Day 7: We woke up and made a small run for a few fish before we had to pack and go. Caught some snookies then packed it on up.

The more time I spend fishing down in the glades, the more I don't want to fish anywhere else. The ole timer we camped one night said it best, "This is God's country"

Check out the link for the short video I made of the trip. (also, let me know if it doesn't work)


  • kurtwillykurtwilly Posts: 82 Greenhorn
  • RennieRaeRennieRae Posts: 725 Officer
    Outstanding report, fish and video! Thanks for sharing. Looks like a trip of a lifetime. :hail

    17 ft. Ankona Native with 40 hp Suzuki 4 stroke - Skini Rennie
  • TeejTeej Posts: 153 Deckhand
    Oh man ST, so stoked for y'all; didn't realize you were yet to do your trip this year! AWESOME vid! Looks like y'all were getting SUPER skinny on that snook action.

    BTW - Thanks for sharing your trip planning info, my bud and I are chomping at the bit for our late January trip.
  • nightflynightfly Posts: 504 Officer
    Great report. Thanks for sharing
  • southerntidesoutherntide Posts: 51 Greenhorn
    Thanks Teej
    I am happy to help. I'll email you a couple things we are going to change for next year as far as the camping and prep goes. The dry ice is definitely the ticket for long trips and limited packing space.
    Looking forward to seeing pictures from your trip!
  • EvergladesEverglades Boca Raton & IslamoradaPosts: 111 Deckhand
    Very nice. It is the only place to fish inshore for me anymore. Google earth has changed the way I fish it too.
  • TeejTeej Posts: 153 Deckhand
    Thanks Teej
    I am happy to help. I'll email you a couple things we are going to change for next year as far as the camping and prep goes. The dry ice is definitely the ticket for long trips and limited packing space.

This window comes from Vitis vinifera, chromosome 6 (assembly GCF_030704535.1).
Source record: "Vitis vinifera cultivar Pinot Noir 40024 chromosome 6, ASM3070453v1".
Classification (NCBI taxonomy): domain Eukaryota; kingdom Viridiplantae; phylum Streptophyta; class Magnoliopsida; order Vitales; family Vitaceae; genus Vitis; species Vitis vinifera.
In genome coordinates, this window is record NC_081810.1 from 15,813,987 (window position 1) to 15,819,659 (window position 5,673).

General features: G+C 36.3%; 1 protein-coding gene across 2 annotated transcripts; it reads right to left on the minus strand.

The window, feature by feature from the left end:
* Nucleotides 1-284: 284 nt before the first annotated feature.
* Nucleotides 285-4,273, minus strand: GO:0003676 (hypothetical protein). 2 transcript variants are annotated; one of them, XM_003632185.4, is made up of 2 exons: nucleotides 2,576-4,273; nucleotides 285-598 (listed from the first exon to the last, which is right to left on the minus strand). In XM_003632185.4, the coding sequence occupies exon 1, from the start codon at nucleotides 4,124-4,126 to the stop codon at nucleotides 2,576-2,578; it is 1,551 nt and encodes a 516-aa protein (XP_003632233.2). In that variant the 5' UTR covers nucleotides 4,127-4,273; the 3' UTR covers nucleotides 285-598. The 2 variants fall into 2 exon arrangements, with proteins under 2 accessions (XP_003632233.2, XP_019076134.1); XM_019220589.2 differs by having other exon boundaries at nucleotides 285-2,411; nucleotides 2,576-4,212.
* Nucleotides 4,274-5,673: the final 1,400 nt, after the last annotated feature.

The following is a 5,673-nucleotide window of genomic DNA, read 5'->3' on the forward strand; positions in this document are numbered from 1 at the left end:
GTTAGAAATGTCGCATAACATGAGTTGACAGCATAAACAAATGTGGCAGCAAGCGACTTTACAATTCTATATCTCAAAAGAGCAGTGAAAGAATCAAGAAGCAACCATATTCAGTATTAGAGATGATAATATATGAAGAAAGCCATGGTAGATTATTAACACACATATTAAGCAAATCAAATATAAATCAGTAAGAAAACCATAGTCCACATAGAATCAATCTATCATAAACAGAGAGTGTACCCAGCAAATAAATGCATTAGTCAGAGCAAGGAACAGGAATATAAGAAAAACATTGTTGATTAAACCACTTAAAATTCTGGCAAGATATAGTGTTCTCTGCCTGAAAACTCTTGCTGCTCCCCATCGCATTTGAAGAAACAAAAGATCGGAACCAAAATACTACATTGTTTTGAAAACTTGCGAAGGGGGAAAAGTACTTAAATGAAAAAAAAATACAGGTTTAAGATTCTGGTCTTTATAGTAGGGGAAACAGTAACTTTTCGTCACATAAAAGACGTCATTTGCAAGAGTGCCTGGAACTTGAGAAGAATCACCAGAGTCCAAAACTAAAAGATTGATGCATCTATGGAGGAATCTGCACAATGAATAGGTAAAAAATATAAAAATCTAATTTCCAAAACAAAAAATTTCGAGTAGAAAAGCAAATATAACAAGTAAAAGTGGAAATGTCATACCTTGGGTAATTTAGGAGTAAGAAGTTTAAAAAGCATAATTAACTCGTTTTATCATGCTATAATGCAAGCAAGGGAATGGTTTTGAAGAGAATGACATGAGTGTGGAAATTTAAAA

Looking forward to seeing pictures from your trip!

    That'll be much appreciated ST, seems everyday causes a rethink on gear and how to store things on the boat. Since we're aiming to do a long tour with about 15 to 20 mile jumps each day, much of our time will be spent setting up camp, cooking, breaking camp, traveling (hopefully up on plane) with opportunistic fishing and a targeted fishing adventure each day.

    We too have been eyeing up Darwin's as a camp spot, was it buggy? Any worries on leaving all your camp gear while out fishing? Unfortunately, had some recent bad luck and three of my best shimano reels, a star rod and and two St Croix rods were jacked out of my garage :machinegun Has me thinking along the security measures line for the trip - not that fishing gear would stay in camp - any precautions with your coolers and camp gear? Supposedly the raccoons can be a bigger problem than people.

    And FOR SURE we'll be taking pics, this is a bucket list trip; will definitely post when back!
  • southerntidesoutherntide Posts: 51 Greenhorn

    When staying at Darwin's we drove around in the boat on night cruises until about 10:00 PM each night because the bugs were so bad, except the night we had neighbors camping with us who had a Thermacell. That is one thing I will be adding to the list! That thing is incredible, I will refuse to camp in the Glades without one now.
    In regards to security, take comfort in knowing that 95% of the people you find deep in the Glades will not mess with your stuff. It is a rather trustworthy demographic in my opinion. We normally put our rods in the trees to keep them out of sight and off the ground. In the 3 years we have done a week long trip, we have left behind coolers, batteries, fuel, food, water, tackle, rods, etc., and never had anything go missing. We did our best to conceal and consolidate as much as we could to make it look like there wasn't much at camp.
    We normally throw a small lock on the zippers of the tent to keep the criminals of convenience out but a knife threw the side of the tent would render that lock pretty useless.
  • Flatwater witchFlatwater witch Posts: 605 Officer

    Renagade69 wrote: »
    Either you are mechanically inclined ore your not. The fact you had to ask told me that you can not do it. Its ok, not every one has this ability. Some people just have to pay.
  • BobberBobber Posts: 943 Officer
    Great report, almost makes me wanna dust off the camping gear.
  • NewberryJeffNewberryJeff Posts: 7,447 Admiral
    This is the report I've waited for all year, thanks! :hail
Sign In or Register to comment.